VA's Center for Women Veterans employees fired over political tweets

Jonathan Kaupanger
July 18, 2018 - 3:44 pm

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Two employees at Veterans Affair’s Center for Women Veterans (CWV) lost their jobs for allegedly violating the Hatch Act via Twitter last week.

One was terminated—the other, the last Obama political appointee left at VA—resigned before she could be fired.

The terminated employee, Danielle Corazza, was the National Outreach Coordinator for CWV and part of her duties included posting to the Center’s Twitter page. 

According to Corazza, she would post anything and everything that effected the women veteran community. She had a Google alert set for news stories about women veterans and would also receive clips from the VA’s press office to post. “Our community is small and they’re hungry for information,” said Corazza, who’s a veteran herself. 

Corazza says she was never counseled about her alleged violation of the Hatch Act and only learned about it when she was fired. The Hatch Act which has been around since 1939, was created to stop federal employees from engaging in political activities while on official duty. Current penalties for violating the act include:  removal, reduction in grade, ineligibility from Federal employment for a period not to exceed 5 years, suspension reprimand, or an assessment of a civil penalty not to exceed $1,000.​

At the time of her termination, Corazza received what was supposed to be a three page letter but according to her the second page was missing.  The Government uses a standard template for termination letters and this second page would have explained how she could file for unemployment insurance and who to contact in order to get the evidence file used in her termination. 

Corazza wants her job back and has hired a lawyer. 

“No one has returned my calls to try and get the rest of the documents the agency has about this matter,” says Corazza's lawyer, Kevin Owen. “They aren’t returning her calls. They are stonewalling. I think they are doing it because they don’t want to provide her rights and they don’t want what’s been going on known.”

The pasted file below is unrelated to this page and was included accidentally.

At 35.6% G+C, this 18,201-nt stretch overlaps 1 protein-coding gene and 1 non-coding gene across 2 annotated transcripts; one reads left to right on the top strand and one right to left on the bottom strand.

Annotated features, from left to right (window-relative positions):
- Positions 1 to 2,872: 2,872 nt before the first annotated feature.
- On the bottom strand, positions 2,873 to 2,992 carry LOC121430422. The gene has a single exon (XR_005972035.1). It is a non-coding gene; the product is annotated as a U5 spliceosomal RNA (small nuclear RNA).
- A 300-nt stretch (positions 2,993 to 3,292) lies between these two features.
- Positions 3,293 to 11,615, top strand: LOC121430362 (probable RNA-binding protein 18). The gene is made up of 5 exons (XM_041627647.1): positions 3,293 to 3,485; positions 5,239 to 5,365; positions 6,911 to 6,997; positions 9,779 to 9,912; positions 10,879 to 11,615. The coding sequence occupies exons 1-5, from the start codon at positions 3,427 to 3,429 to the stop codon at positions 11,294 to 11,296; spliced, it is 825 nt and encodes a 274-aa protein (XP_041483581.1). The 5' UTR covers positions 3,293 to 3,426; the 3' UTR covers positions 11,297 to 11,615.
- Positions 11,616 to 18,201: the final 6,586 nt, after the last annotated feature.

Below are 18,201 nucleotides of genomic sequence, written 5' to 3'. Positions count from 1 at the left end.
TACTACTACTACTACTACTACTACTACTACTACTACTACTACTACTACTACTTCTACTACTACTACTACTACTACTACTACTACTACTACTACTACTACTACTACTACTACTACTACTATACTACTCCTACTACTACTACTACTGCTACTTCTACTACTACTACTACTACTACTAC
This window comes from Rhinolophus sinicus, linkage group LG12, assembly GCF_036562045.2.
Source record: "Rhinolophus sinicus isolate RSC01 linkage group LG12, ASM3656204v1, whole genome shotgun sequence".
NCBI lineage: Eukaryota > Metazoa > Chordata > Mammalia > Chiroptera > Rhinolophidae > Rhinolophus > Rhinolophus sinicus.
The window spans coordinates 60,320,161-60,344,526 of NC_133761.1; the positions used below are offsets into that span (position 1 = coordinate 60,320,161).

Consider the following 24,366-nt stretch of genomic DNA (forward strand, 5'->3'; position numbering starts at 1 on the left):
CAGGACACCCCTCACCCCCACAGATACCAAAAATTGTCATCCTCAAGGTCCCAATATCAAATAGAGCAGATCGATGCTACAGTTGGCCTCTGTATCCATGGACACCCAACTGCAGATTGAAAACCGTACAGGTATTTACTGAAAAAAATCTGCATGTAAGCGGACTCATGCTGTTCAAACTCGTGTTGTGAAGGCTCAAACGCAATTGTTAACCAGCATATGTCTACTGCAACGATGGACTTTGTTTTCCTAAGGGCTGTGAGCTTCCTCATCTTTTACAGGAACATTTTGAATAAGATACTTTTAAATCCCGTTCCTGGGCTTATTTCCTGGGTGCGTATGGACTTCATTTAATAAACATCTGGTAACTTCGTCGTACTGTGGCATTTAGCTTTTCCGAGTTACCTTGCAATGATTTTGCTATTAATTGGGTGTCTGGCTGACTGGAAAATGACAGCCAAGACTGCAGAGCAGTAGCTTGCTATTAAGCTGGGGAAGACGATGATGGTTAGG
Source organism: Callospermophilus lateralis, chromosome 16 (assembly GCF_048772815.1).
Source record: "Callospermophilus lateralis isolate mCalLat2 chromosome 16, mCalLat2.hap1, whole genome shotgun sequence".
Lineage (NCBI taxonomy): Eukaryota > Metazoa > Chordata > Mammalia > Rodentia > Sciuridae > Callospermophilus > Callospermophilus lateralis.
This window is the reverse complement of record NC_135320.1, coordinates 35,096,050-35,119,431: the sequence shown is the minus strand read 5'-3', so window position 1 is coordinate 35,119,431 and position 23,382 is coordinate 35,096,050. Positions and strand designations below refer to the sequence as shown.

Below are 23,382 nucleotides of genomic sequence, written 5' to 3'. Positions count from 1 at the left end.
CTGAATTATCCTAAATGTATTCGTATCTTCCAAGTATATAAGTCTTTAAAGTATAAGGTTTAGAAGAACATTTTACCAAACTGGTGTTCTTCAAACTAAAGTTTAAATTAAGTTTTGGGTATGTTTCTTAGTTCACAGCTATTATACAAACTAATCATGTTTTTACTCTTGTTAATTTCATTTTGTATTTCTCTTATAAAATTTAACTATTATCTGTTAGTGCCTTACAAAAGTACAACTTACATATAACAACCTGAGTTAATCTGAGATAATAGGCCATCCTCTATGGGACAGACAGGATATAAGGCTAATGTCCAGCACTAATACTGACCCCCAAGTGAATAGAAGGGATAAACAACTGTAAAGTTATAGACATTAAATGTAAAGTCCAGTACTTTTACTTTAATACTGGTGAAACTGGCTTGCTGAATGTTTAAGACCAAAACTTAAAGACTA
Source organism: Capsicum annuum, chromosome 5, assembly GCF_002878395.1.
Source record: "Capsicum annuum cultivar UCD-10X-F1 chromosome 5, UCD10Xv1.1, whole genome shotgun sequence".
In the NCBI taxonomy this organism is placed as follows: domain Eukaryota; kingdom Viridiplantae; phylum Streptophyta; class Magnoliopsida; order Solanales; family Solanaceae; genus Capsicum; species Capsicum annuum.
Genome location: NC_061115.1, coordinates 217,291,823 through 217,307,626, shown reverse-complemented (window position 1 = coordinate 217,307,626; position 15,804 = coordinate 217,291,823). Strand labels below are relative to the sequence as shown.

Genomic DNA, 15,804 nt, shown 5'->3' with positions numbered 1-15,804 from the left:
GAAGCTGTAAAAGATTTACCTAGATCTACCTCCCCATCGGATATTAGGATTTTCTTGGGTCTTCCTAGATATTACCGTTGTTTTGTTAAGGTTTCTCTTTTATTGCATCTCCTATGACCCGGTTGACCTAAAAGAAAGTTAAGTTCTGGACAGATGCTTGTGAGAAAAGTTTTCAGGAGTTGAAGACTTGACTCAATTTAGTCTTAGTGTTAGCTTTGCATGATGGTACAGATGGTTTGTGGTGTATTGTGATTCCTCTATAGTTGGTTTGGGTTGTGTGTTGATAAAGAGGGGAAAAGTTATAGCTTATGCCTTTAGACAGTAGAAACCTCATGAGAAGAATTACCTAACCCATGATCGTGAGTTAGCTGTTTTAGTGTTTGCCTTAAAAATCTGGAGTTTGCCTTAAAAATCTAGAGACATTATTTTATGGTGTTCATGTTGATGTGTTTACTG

Connecting Vets reached out to VA for comment, and was sent screenshots of the five tweets they say are violations of the Hatch Act. 

Photo by VA

“The Center for Women Veterans was recently involved in repeated, clear and unequivocal violations of the Hatch Act,” said VA Press Secretary Curt Cashour. “Using VA resources or time to put partisan politics ahead of the important needs of Veterans runs counter to VA’s values and the law, and as a result VA is implementing staffing changes at the center.” 

"The office that Danielle worked for is statutorily mandated by Congress to help assist and promote and advocate for women veterans,” explains Owen.  

Corazza admits she didn't post many stories about Republican women running for office, because she says there are not as many. 

“I haven’t seen any Republican women veterans make the top ten,” says Corazza. “If I had, I absolutely would have posted it. For me, it’s not about being a Republican or Democrat. It’s about being a strong powerful woman in our community.”

Information from the Center for American Women and Politics seems to back Corazza on this. Women running as Democrats far outnumber those who are Republican this year. To date, adding up national and state political races, 3,107 of the women who have filed to run for office are Democratic, 1,250 are Republican.

This is not the first time someone in federal service has violated the Hatch Act this year. In March, the Office of Special Council (OSC) sent a letter to the President regarding two violations by Counselor to the President Kellyanne Conway.   In the letter, Special Counsel Henry J. Kerner said, "Ms. Conway was aware of the Hatch Act's prohibitions when she chose during both interviews to repeatedly identify reasons why voters should support one candidate over another in the Alabama special election. Thus, I refer her violations for your consideration of appropriate disciplinary action."  It's still unknown if any disciplinary action occurred.  

A Hatch Act complaint was also filed against the president’s son-in-law Jared Kushner in February. Both White House Social Media Director Dan Scavino and U.S. ambassador to the UN Nikki Haley, have also received either a warning or reprimand from the OSC for political statements on their official social media accounts.   

 

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